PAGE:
This 3D retro-fit of Disney's retelling of the eighteenth-century French fairy tale is pure cinematic joy.
The recent year-long Disney 50 season at London's BFI Southbank offered a rare opportunity to re-visit the studio’s animated canon in its entirety, with almost all of the features playing from 35mm prints.
The tangible, analogue textures evident in the marriage of Disney’s traditional, hand-drawn visuals with the grain-hued liquidity of projected celluloid, imbued the films with a greater vibrancy and charisma than the current crop of digitally restored re-issues and pin sharp Blu-rays could ever lay claim to.
To a degree, one could argue that the painstaking digital re-inking, colour correction and computer enhancement of background plates serves simply to homogenise the canon, applying a modern aesthetic standard only made possible through advances in technology.
While it’s perhaps easy to assume, retrospectively, that greater efforts towards preservation may have tempered the need for restoration, it remains the case that undertaking such a task using anything but the tools available at the time to 'fix' perceived problems veers dangerously close to George Lucas territory, and ultimately tantamount to artistic and historical revisionism.
With young audiences now weaned on the visual pyrotechnics of CG-animation as the main staple of their cinematic diet, Disney might be forgiven for worrying as to whether their untinkered-with back catalogue can stand up theatrically against the tide of competition, even as they move their cyclical release strategy away from the multiplexes and into the living room, now saving only their biggest hitters for the big screen.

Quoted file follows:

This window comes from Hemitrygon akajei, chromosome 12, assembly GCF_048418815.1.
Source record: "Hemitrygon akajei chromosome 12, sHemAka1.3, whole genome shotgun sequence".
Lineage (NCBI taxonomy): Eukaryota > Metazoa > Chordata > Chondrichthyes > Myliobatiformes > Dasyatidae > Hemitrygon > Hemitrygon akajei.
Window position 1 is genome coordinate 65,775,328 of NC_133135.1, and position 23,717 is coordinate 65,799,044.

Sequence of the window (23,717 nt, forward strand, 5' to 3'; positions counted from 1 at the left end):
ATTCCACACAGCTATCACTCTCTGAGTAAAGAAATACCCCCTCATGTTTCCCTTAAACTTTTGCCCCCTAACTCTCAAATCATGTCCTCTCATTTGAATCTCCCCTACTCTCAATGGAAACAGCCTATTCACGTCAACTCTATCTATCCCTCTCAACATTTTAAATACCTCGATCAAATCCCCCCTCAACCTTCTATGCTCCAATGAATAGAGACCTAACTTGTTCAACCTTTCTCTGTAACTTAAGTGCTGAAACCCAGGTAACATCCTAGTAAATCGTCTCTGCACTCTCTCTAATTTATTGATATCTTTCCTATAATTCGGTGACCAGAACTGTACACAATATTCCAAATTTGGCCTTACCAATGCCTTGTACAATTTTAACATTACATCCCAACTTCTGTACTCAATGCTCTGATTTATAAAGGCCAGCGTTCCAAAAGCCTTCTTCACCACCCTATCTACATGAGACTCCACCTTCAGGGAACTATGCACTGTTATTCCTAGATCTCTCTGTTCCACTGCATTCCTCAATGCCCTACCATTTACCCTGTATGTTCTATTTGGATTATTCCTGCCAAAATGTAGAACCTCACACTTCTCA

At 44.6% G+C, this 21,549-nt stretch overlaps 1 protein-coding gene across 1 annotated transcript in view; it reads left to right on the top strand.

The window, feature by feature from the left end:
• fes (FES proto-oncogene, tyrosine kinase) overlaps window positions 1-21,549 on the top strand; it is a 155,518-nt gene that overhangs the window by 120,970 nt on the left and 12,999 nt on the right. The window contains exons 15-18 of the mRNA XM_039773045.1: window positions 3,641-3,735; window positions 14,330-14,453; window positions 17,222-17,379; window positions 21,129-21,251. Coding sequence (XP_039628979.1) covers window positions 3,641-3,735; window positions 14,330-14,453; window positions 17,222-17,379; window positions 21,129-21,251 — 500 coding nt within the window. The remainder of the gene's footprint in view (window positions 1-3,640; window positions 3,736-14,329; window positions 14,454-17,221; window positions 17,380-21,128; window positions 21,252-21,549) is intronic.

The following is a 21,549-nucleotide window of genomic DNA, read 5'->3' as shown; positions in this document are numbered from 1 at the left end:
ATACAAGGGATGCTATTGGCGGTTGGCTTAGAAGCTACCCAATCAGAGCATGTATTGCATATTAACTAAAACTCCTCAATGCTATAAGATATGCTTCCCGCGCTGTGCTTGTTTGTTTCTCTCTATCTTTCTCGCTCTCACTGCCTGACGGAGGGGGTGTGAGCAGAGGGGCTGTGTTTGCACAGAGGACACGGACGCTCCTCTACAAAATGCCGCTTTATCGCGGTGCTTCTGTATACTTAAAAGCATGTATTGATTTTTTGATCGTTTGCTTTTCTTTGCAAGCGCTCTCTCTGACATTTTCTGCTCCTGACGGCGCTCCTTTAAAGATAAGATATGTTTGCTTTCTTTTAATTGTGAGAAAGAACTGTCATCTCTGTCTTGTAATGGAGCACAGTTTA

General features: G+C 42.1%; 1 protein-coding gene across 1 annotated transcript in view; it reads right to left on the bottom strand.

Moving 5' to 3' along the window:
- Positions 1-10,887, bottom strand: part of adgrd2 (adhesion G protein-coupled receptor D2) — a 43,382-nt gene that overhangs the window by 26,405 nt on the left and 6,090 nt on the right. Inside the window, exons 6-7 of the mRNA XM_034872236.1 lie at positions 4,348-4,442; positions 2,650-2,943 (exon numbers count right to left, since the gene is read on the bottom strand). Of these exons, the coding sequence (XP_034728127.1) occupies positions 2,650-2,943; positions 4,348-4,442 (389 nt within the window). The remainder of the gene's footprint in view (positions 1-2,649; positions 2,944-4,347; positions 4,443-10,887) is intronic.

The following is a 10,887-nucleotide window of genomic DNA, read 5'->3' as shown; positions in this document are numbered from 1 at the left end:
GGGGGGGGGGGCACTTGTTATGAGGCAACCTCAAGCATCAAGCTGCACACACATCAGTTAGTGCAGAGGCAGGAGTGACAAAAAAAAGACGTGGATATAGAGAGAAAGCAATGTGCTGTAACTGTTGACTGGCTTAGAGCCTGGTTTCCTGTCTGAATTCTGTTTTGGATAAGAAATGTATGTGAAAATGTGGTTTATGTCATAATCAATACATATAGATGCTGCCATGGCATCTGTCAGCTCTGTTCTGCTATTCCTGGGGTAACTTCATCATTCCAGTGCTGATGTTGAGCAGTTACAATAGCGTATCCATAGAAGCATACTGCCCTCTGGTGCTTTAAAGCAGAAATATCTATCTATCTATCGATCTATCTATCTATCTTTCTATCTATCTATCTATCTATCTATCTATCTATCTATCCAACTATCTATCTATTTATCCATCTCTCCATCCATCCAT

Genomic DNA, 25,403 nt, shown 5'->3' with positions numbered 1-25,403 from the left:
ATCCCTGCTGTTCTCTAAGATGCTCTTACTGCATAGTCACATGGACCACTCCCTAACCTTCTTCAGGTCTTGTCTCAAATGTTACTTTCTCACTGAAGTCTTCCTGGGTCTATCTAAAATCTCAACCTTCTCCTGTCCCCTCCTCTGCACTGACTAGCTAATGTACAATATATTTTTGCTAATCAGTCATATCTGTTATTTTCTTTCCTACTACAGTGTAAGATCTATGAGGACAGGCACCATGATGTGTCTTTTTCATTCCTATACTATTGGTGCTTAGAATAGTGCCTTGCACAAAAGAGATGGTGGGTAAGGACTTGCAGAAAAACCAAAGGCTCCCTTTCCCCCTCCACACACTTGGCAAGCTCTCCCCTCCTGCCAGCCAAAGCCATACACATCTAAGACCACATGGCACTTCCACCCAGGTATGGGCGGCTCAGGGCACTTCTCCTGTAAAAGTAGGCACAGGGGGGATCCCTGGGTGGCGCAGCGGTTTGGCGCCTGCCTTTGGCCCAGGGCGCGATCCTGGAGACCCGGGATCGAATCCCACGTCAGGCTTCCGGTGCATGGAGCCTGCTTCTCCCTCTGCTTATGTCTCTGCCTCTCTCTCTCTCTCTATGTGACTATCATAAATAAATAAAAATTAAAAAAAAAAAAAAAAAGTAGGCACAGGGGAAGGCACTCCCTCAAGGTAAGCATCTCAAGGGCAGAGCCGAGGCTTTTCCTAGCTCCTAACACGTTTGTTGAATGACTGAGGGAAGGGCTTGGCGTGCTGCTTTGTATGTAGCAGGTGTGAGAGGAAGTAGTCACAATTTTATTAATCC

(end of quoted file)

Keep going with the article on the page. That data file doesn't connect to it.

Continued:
The recent success of Tangled may have demonstrated that there’s still life in the kind of traditional storytelling at which Disney can excel, but to what extent did 3D and CGI factor into its success? The studio’s previous feature, the hand-drawn The Princess and the Frog took less than half as much at the box office, and of the twenty highest grossing animated features of all time, only two were traditionally animated, with just one of those made by Disney.
As the first of only three animated features to be nominated for a Best Picture Oscar, Beauty and the Beast certainly has more than enough good will behind it to warrant its theatrical re-release. The current trend for 3D retro-fitting shows little sign of slowing down (I, Robot anyone?), and the studio’s biggest success, The Lion King, slaughtered the competition on opening weekend when it debuted last September in IMAX-powered 3D.
It may well be the case that it’s the chance to see an old favourite back on the big screen rather than the 3D experience itself that’s drawing in the crowds a second time around, but until James Cameron is willing to chance a further $18m to put this theory to the test with a retro-fit of his debut, Piranha II: The Spawning, we’ll never really know.
With Beauty and the Beast’s limited re-release hooked on its 3D 'upgrade', it’s reassuring to discover that the conversion is such a success, perhaps even more so than that of The Lion King. As expected, the scenes which fare less well as a result of the process are those that stuck out to begin with, a result of the studio’s early experiments in wire-frame computer animation that began with The Rescuers Down Under.
With the rest of the film made up of traditionally animated drawings layered on acetate, as each level is separated through the 3D process, the effect is at times not dissimilar to a pop-up picture book, adding real dimensionality to the fairy-tale world in a way the visual show-boating of The Lion King 3D struggled to.
The film itself remains an absolute joy, this in spite of the mostly formulaic template to which it adheres. The result of a ruthlessly focussed effort by new head of animation, Jeffrey Katzenberg, to reinstate the telling of traditional stories synonymous with the studio's golden years, Beauty and the Beast could well be considered one of Disney’s most risk averse productions.
Taking its peerless musical cues from Broadway under the guidance of Alan Menken and Howard Ashman (Little Shop of Horrors), and a welcome number of its visual motifs borrowed from Jean Cocteau, whose La Belle et la Bête remains the definitive cinematic telling of the eighteenth-century French fairy tale, the deftly sketched characters (in both senses of the word) and adherence to narrative archetype push all the right emotional buttons. It’s the Rocky of animated movies if you will, but none the worse for it.
An old favourite converted to 3D? Could go either way...
Excellent conversion, the film is always a joy.
Unsubtle perhaps, but never fails to hit the right notes.